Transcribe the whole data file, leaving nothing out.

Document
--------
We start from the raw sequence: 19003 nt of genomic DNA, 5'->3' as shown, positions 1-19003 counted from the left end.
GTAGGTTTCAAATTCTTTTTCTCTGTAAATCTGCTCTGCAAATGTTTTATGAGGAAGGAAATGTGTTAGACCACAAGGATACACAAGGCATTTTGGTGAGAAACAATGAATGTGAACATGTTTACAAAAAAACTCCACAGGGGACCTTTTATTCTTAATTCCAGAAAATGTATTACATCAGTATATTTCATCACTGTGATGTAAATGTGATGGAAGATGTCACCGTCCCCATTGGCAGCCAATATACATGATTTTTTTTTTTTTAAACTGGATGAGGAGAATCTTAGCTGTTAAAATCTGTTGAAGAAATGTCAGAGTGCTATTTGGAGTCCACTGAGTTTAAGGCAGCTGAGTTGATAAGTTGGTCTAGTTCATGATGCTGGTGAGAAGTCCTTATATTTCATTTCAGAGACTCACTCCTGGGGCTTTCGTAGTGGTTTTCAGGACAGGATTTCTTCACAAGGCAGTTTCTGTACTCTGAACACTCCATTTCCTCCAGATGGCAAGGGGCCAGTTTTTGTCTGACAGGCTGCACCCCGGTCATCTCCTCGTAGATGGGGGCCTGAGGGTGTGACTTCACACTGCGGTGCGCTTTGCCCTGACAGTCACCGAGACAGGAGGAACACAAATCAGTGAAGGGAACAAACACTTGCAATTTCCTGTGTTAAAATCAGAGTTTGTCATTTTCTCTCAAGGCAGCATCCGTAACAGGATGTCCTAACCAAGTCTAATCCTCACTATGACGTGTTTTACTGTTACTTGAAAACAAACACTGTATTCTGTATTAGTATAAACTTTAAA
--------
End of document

We start from the raw sequence: 19003 nt of genomic DNA, 5'->3' as shown, positions 1-19003 counted from the left end.
GTAGGTTTCAAATTCTTTTTCTCTGTAAATCTGCTCTGCAAATGTTTTATGAGGAAGGAAATGTGTTAGACCACAAGGATACACAAGGCATTTTGGTGAGAAACAATGAATGTGAACATGTTTACAAAAAAACTCCACAGGGGACCTTTTATTCTTAATTCCAGAAAATGTATTACATCAGTATATTTCATCACTGTGATGTAAATGTGATGGAAGATGTCACCGTCCCCATTGGCAGCCAATATACATGATTTTTTTTTTTTTAAACTGGATGAGGAGAATCTTAGCTGTTAAAATCTGTTGAAGAAATGTCAGAGTGCTATTTGGAGTCCACTGAGTTTAAGGCAGCTGAGTTGATAAGTTGGTCTAGTTCATGATGCTGGTGAGAAGTCCTTATATTTCATTTCAGAGACTCACTCCTGGGGCTTTCGTAGTGGTTTTCAGGACAGGATTTCTTCACAAGGCAGTTTCTGTACTCTGAACACTCCATTTCCTCCAGATGGCAAGGGGCCAGTTTTTGTCTGACAGGCTGCACCCCGGTCATCTCCTCGTAGATGGGGGCCTGAGGGTGTGACTTCACACTGCGGTGCGCTTTGCCCTGACAGTCACCGAGACAGGAGGAACACAAATCAGTGAAGGGAACAAACACTTGCAATTTCCTGTGTTAAAATCAGAGTTTGTCATTTTCTCTCAAGGCAGCATCCGTAACAGGATGTCCTAACCAAGTCTAATCCTCACTATGACGTGTTTTACTGTTACTTGAAAACAAACACTGTATTCTGTATTAGTATAAACTTTAAA